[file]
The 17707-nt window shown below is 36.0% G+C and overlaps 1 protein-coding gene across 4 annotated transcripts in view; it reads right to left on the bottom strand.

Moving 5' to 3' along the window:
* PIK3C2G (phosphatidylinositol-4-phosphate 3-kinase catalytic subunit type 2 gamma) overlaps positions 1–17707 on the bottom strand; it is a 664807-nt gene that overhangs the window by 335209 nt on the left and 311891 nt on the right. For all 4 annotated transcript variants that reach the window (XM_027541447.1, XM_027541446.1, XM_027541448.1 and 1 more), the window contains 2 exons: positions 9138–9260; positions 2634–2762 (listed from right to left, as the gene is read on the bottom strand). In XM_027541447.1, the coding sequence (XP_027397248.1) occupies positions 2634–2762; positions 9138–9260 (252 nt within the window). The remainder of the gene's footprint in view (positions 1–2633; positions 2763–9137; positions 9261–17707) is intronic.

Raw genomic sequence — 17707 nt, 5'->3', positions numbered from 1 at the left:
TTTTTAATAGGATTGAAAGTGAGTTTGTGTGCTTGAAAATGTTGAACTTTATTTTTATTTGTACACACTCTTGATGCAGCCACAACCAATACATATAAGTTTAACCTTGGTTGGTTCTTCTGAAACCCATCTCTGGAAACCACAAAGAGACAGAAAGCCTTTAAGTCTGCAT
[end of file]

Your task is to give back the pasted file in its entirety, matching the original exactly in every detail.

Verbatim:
The 17707-nt window shown below is 36.0% G+C and overlaps 1 protein-coding gene across 4 annotated transcripts in view; it reads right to left on the bottom strand.

Moving 5' to 3' along the window:
* PIK3C2G (phosphatidylinositol-4-phosphate 3-kinase catalytic subunit type 2 gamma) overlaps positions 1–17707 on the bottom strand; it is a 664807-nt gene that overhangs the window by 335209 nt on the left and 311891 nt on the right. For all 4 annotated transcript variants that reach the window (XM_027541447.1, XM_027541446.1, XM_027541448.1 and 1 more), the window contains 2 exons: positions 9138–9260; positions 2634–2762 (listed from right to left, as the gene is read on the bottom strand). In XM_027541447.1, the coding sequence (XP_027397248.1) occupies positions 2634–2762; positions 9138–9260 (252 nt within the window). The remainder of the gene's footprint in view (positions 1–2633; positions 2763–9137; positions 9261–17707) is intronic.

Raw genomic sequence — 17707 nt, 5'->3', positions numbered from 1 at the left:
TTTTTAATAGGATTGAAAGTGAGTTTGTGTGCTTGAAAATGTTGAACTTTATTTTTATTTGTACACACTCTTGATGCAGCCACAACCAATACATATAAGTTTAACCTTGGTTGGTTCTTCTGAAACCCATCTCTGGAAACCACAAAGAGACAGAAAGCCTTTAAGTCTGCAT